India great Sachin Tendulkar announced his retirement from one-day international cricket on this day in 2012.
Aged 39, 'The Little Master' – widely regarded as the world's finest living batsman – called time on his 50-over career, which began in 1989, having won 463 ODI caps.
He was and remains the highest run-scorer in ODI history, having registered a total of 18,426, at an average of 44.83.
His highest score was an unbeaten 200 against South Africa in 2010 – the first ever ODI double century. Tendulkar made 49 one-day centuries overall and 96 fifties.
The highlight of his career in the format came in 2011 when he helped India win the World Cup on home soil.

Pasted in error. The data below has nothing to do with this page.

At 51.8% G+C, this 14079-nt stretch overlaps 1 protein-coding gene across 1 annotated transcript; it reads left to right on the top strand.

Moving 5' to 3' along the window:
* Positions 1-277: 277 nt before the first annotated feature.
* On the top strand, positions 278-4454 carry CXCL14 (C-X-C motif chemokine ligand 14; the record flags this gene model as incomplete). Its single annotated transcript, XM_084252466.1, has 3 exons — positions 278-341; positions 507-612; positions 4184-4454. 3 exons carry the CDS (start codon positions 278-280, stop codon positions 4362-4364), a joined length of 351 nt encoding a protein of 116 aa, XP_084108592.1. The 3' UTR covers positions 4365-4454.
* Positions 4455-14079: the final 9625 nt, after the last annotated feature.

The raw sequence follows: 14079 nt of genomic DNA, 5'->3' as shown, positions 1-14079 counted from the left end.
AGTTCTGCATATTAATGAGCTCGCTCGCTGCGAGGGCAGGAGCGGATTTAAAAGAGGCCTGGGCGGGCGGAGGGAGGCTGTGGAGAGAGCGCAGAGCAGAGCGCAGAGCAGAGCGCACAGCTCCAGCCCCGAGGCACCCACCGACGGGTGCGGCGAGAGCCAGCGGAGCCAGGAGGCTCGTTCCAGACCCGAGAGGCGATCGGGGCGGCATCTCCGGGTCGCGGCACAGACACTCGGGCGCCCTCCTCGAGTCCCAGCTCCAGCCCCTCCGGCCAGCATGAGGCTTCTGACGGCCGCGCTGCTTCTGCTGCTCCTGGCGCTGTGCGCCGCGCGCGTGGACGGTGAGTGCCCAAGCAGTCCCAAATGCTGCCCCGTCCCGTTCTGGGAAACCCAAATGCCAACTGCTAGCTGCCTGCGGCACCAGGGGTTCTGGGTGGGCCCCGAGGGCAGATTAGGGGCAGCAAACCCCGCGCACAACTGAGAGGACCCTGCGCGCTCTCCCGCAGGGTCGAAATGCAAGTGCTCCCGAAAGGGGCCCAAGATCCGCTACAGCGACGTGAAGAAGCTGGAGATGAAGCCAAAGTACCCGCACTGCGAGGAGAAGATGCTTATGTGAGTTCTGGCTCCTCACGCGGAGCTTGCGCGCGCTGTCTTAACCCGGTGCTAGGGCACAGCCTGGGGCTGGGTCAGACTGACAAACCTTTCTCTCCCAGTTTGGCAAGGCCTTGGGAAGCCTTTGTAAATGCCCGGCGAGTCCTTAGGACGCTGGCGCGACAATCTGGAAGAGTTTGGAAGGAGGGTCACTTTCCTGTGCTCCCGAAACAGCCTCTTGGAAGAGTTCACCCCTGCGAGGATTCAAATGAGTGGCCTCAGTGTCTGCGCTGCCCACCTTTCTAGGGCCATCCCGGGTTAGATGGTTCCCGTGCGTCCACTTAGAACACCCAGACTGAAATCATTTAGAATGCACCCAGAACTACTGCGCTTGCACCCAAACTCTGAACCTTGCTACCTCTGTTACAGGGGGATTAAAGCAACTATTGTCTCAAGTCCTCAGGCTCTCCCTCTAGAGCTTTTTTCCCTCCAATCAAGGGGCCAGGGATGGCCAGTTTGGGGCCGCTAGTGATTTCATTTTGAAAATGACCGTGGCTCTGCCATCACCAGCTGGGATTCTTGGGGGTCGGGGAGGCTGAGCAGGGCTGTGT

Tendulkar, who also took 154 one-day wickets, said in a statement: "I feel blessed to have fulfilled the dream of being part of a World Cup-winning Indian team.
"The preparatory process to defend the World Cup in 2015 should begin early and in right earnest. I would like to wish the team all the very best for the future.
"I am eternally grateful to all my well-wishers for their unconditional support and love over the years."
Tendulkar continued as a Test player until retiring from all international cricket in late 2013.
He did so, after 200 caps, as the all-time leading run-scorer in Tests, with a tally of 15,921 to his name, over 2,000 runs more than his nearest rival, Australia's Ricky Ponting.